So you've decided to buy a computer. Decision time has just started. There is a long list of choices you have to make about the system that you buy. It's not like computers came in only 3 or 4 or even 3 or 4 dozen sizes.
So, where do you start?
As we go along, make a list of choices that apply to you. There is a sample checklist later.
If you have some specific task(s) in mind, it makes a lot of sense to decide on your software first!
If you want to work on office documents at home, you will have to have a computer than can run the correct software.
As is discussed on the next page, each program has certain system requirements. It needs certain pieces of hardware, certain speeds, a particular operating system, etc. So you really ought to think about what you want this computer to do first!
What tasks do you expect to perform on this computer? List the top two or three and check into the most popular software programs that handle them.
Some tasks will have special needs. For example:
|Database queries||Large databases need a fast processor and lots of memory and, of course, lots of storage.
|Photos for printing||Professional photo work takes as much memory as you can squeeze out of the budget
and gobs of storage, and possibly a Macintosh computer. Historically the publication industry has used
MAC computers rather than PCs, because they were first to have the high-end capabilities in graphics.
For personal use, there are lots of graphics programs that do all you would
|Internet||Need as fast a
connection as you can find. ISDN is even faster than a dial-up modem but is much more expensive.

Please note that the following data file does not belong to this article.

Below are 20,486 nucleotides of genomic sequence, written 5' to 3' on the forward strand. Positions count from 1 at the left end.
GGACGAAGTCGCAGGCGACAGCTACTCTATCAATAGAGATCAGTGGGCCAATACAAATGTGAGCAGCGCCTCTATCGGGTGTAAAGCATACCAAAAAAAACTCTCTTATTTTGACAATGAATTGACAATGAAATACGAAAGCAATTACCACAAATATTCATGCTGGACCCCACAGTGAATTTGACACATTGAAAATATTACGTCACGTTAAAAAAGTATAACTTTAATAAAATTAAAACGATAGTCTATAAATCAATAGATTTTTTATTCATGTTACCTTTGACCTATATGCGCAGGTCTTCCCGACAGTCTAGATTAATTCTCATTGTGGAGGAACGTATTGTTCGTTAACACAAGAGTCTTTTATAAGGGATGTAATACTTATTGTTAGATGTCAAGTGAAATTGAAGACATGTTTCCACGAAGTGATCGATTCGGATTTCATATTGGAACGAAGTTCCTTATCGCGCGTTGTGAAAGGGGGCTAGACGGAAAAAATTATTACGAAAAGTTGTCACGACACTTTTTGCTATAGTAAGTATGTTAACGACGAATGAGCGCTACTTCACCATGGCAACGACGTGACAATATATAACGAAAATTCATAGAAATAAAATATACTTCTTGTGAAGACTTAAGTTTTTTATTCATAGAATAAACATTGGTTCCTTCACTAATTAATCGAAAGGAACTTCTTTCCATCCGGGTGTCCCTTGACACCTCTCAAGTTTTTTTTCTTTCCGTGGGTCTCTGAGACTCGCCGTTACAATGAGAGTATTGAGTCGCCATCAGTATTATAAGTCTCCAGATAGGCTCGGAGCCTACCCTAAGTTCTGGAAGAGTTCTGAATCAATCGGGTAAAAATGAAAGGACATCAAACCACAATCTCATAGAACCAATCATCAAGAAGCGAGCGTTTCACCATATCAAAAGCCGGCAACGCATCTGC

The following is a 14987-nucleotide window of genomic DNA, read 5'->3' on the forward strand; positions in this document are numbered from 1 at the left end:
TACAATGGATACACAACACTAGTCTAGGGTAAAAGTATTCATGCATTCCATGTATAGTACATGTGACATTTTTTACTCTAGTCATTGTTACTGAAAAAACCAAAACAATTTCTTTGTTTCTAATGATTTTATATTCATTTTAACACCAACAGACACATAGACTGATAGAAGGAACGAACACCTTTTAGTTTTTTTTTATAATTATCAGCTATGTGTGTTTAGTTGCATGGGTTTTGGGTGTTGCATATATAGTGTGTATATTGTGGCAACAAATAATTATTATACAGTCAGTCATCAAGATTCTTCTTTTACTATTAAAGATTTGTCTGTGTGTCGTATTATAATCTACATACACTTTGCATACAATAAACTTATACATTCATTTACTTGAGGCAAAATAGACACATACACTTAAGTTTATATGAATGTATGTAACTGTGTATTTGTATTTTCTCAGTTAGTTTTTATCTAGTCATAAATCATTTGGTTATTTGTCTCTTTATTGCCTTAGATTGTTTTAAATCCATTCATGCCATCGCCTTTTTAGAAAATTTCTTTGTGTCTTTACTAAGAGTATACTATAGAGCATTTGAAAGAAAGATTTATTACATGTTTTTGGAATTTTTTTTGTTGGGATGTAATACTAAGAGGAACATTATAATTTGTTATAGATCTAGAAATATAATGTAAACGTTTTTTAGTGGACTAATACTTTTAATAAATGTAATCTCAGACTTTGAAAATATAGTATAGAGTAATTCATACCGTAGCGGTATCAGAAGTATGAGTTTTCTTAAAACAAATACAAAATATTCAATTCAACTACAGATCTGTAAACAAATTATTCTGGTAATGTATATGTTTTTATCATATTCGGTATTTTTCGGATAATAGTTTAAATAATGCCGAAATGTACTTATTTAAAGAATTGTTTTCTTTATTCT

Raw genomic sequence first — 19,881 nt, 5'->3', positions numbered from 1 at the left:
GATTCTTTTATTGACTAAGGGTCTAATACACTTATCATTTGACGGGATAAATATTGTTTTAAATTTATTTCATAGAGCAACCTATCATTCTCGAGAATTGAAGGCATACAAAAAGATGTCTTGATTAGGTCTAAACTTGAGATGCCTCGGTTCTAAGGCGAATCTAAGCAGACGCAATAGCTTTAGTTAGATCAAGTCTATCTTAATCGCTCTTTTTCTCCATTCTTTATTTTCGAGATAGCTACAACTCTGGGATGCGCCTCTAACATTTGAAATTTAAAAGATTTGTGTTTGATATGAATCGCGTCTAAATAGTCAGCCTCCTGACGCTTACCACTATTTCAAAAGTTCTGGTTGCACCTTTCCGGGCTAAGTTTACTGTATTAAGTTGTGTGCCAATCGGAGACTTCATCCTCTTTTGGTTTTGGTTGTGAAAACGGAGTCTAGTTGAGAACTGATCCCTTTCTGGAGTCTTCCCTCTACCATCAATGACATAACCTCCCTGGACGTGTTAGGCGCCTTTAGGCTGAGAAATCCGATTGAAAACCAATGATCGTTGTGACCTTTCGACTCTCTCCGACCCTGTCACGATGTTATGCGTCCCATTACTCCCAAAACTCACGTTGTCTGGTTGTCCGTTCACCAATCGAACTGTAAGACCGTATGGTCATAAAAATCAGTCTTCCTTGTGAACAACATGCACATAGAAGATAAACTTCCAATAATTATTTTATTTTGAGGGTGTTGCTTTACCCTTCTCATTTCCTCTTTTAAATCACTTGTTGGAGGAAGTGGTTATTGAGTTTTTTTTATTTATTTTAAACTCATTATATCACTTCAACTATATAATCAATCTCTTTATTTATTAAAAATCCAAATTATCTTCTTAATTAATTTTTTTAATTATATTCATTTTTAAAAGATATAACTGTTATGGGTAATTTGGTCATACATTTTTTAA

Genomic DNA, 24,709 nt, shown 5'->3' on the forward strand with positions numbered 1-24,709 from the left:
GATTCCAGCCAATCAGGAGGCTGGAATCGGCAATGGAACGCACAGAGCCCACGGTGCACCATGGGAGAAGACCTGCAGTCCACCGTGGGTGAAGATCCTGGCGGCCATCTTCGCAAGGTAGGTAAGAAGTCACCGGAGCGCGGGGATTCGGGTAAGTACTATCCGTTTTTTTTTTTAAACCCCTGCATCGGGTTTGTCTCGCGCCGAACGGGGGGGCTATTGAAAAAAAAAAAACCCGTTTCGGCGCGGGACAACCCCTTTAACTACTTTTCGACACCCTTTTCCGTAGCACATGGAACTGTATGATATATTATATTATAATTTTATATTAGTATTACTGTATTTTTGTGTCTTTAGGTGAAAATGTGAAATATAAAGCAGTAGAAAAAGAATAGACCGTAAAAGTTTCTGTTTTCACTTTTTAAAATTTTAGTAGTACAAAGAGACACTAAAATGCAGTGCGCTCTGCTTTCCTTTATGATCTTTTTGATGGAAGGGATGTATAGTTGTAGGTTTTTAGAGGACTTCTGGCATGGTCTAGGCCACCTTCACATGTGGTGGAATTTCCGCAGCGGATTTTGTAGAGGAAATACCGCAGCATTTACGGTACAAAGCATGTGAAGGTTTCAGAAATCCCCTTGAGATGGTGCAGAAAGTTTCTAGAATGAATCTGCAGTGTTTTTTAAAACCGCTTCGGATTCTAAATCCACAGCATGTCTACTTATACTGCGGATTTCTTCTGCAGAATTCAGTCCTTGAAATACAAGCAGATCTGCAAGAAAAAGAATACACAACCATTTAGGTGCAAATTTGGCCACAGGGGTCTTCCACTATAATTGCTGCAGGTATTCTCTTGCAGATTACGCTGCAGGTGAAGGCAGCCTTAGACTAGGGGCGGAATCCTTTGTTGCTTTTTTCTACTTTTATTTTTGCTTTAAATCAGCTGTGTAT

Can you get a cable modem or DSL connection at your location? Those are
|Fast and furious games||Fast processor, blazingly fast video card with extra memory.
For online, multi-player games you will need as a fast an Internet
connection as you can manage. On a slow connection you will get ambushed by
the other players before you know they are there!
It might take some research to find out what the software for your specific task needs. Besides which, how fast is "fast" and how large is "large" changes over time as hardware and software both get more powerful. You'll need the latest info to make the best decision.
If, on the other hand, you expect to use ordinary software for ordinary tasks, perhaps we can get a good fit without a lot of strain.
What can you afford to spend? It's easy to get started without realizing all the costs involved.
Parts included? For example, the monitor is often not included in the price for a computer system. Usually a mouse and keyboard are. What about a printer? In the olden days, printers were often included but nowadays they are not. A DVD is pretty well standard equipment now. Is one included in that low, low price? Will it write DVDs as well as read them? How about a modem? What's its speed? Do you care? If you are going to use DSL or cable to access the Internet, you do not need a dial-up modem! Does it include a built-in wireless receiver? Many laptops do, but not all!
Operating system and software included? Which operating system comes on the computer? Does the computer come with pre-installed software? Will you really use that software? You can't include the value of stuff you don't use in your analysis. Are the installation discs included for when you need to reinstall?
Hidden costs? Removable storage disks and media for tape drives. Printer ink/toner/ribbons and paper. Accessories like that Bugs Bunny mouse pad and storage racks for CD/DVDs. A desk to put it on, a side table for the printer and scanner, secretarial chair (Your back will quickly inform you about using a dining room chair!), and a footrest (for us short folks). A UPS (uninterruptible power supply) to safeguard your system. This can all add up quickly.
Software you want? Don't forget to calculate the cost of the software that you want that doesn't come on the system. Include utility programs like backup and anti-malware software. Can you use free versions?